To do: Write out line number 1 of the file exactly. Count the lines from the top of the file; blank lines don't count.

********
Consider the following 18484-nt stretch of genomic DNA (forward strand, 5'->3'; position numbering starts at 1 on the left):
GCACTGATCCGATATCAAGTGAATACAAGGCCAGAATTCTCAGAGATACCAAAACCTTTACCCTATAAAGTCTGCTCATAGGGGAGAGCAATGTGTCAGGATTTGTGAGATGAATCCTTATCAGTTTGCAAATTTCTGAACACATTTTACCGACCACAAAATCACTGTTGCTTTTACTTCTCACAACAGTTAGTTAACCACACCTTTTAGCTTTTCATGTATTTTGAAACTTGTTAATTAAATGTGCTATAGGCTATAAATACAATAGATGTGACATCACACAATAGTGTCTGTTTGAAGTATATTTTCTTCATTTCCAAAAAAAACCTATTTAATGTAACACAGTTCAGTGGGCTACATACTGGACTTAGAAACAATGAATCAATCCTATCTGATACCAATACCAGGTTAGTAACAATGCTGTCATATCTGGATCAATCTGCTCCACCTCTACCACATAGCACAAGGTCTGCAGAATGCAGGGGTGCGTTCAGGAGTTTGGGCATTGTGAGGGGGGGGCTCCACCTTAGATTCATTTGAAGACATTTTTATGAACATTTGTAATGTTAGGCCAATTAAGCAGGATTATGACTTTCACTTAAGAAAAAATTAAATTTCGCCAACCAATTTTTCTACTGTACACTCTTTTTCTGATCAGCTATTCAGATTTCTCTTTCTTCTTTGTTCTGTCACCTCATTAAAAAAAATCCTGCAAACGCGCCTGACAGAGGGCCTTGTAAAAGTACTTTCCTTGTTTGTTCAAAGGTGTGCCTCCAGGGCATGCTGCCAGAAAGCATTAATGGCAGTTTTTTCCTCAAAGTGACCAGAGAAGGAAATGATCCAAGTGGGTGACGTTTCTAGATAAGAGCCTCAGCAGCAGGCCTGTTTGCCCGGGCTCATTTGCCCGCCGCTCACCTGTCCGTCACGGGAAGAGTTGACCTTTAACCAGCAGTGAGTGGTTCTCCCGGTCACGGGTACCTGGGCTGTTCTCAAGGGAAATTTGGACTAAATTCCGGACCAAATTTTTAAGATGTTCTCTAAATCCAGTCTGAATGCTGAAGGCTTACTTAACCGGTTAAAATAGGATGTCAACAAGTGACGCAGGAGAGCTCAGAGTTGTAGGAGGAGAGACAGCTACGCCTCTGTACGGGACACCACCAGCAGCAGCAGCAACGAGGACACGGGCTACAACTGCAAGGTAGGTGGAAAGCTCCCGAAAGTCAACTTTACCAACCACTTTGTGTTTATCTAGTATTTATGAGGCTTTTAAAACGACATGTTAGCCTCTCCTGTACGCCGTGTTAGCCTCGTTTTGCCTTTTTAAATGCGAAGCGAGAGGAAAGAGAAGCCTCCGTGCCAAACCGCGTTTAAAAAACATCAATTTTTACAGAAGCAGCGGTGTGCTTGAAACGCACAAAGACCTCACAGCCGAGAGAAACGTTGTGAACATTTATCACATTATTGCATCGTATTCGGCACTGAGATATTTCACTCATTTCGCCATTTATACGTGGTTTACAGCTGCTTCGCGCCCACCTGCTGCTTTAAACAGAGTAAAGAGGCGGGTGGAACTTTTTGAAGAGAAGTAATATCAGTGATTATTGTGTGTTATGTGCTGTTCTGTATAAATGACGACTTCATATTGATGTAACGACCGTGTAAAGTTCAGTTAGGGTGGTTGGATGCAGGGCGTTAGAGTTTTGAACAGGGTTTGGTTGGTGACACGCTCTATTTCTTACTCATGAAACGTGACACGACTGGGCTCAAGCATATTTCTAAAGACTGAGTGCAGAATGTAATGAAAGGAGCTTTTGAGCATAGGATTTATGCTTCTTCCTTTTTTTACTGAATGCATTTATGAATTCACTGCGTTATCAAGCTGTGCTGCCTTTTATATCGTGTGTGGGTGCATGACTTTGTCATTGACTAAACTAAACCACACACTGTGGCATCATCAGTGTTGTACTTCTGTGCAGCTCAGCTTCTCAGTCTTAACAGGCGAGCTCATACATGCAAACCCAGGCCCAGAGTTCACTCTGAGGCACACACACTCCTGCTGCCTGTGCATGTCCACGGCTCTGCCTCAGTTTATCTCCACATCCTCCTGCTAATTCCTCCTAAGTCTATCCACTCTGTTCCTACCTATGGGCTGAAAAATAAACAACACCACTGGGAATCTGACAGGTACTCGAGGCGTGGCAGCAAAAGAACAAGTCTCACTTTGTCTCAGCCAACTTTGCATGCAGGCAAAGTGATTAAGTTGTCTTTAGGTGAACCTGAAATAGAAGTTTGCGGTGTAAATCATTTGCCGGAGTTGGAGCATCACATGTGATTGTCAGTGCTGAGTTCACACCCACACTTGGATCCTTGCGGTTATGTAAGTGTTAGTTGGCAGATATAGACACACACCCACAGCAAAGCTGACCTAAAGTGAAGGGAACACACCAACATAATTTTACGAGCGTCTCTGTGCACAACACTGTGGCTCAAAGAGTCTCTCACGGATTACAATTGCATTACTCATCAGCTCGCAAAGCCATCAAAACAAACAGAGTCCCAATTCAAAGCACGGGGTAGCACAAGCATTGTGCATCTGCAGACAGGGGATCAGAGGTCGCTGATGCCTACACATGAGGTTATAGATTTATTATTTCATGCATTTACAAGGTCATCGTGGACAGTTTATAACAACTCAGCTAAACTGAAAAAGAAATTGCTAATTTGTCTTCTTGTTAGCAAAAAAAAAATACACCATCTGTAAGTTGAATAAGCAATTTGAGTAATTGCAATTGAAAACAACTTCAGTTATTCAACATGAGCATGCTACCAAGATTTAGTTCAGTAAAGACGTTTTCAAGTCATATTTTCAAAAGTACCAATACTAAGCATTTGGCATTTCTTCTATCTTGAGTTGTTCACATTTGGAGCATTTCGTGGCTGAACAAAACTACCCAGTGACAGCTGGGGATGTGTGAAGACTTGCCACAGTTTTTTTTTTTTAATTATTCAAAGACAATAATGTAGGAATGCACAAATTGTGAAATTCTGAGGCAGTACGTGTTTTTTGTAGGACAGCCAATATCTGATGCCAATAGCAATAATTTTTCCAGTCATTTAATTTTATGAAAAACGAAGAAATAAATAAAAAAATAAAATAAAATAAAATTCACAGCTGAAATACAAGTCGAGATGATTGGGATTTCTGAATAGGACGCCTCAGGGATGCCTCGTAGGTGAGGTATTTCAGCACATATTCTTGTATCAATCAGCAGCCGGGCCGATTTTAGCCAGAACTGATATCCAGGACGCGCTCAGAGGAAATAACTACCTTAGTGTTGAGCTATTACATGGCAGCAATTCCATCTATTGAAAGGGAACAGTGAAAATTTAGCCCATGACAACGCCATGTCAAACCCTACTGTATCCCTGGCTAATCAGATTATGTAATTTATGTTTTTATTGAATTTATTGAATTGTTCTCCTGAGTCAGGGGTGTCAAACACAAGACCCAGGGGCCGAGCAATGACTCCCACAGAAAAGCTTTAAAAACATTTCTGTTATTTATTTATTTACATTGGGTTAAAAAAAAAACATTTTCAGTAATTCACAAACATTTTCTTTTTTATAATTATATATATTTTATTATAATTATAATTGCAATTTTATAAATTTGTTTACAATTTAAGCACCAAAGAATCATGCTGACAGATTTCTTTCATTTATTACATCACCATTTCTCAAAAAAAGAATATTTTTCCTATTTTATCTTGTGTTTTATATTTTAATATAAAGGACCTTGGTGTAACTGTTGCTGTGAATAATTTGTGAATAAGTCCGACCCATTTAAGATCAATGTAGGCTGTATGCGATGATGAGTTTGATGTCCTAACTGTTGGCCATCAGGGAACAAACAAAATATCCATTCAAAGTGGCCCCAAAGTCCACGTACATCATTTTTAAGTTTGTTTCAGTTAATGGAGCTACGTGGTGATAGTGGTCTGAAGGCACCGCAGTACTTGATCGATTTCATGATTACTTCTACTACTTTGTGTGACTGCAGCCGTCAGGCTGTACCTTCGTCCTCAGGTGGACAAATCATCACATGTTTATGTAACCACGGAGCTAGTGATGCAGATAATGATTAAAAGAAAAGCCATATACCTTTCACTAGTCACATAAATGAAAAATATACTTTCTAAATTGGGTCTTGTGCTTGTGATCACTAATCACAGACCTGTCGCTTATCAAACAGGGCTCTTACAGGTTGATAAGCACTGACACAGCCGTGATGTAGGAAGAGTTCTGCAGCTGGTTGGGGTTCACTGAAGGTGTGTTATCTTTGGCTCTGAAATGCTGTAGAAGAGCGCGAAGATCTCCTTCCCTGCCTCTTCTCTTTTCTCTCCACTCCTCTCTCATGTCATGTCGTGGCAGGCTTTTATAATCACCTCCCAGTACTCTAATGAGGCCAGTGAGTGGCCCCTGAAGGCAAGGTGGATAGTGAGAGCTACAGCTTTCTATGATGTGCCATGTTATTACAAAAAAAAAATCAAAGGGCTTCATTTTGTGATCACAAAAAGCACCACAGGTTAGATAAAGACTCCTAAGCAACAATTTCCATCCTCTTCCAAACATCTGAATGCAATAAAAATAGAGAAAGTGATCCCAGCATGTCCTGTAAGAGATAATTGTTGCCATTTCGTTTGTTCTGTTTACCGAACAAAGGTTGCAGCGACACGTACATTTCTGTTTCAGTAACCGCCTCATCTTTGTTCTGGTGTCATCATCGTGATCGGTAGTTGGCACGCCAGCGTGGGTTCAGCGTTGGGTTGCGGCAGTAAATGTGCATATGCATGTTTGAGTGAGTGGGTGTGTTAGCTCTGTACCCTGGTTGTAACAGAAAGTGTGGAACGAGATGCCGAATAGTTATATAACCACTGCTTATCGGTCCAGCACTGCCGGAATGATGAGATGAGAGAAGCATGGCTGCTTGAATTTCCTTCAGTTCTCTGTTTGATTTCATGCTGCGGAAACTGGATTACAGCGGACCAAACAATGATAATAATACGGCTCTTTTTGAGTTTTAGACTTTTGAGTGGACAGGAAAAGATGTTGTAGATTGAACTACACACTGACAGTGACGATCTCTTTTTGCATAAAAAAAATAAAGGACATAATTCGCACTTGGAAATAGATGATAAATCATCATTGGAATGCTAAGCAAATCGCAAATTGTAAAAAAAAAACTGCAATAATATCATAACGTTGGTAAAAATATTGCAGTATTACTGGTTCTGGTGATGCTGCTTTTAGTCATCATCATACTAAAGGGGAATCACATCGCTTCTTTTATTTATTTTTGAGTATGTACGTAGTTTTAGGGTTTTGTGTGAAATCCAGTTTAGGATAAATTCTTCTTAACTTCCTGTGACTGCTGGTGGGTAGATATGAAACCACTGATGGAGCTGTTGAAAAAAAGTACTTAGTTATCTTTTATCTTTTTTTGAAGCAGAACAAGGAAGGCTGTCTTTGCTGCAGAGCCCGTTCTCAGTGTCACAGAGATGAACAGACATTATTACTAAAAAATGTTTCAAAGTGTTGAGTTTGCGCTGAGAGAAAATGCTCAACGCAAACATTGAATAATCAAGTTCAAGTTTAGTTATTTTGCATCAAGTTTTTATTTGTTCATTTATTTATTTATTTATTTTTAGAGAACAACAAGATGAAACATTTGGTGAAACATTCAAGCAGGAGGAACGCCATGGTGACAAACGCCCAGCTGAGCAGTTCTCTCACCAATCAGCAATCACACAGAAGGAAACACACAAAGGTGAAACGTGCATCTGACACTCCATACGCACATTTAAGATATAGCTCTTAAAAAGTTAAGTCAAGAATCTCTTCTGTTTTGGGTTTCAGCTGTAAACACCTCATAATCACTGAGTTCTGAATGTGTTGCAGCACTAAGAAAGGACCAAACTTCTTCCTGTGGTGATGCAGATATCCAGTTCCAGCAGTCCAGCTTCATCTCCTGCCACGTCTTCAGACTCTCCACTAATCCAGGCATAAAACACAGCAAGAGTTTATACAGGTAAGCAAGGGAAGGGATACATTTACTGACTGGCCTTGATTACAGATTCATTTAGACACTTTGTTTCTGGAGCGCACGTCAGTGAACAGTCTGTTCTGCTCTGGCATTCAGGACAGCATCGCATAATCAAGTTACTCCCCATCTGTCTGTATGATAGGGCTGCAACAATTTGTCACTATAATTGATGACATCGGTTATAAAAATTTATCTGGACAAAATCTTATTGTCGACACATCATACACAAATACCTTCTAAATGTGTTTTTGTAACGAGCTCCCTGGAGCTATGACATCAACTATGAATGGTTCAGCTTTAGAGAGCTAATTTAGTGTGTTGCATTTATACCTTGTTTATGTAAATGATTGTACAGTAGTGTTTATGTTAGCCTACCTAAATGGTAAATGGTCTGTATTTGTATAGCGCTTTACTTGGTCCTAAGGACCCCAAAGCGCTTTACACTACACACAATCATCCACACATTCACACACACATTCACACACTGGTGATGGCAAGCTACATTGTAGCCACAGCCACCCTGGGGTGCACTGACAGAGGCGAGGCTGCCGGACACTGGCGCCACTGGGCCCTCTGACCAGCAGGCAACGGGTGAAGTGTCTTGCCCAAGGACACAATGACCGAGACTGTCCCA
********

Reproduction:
Consider the following 18484-nt stretch of genomic DNA (forward strand, 5'->3'; position numbering starts at 1 on the left):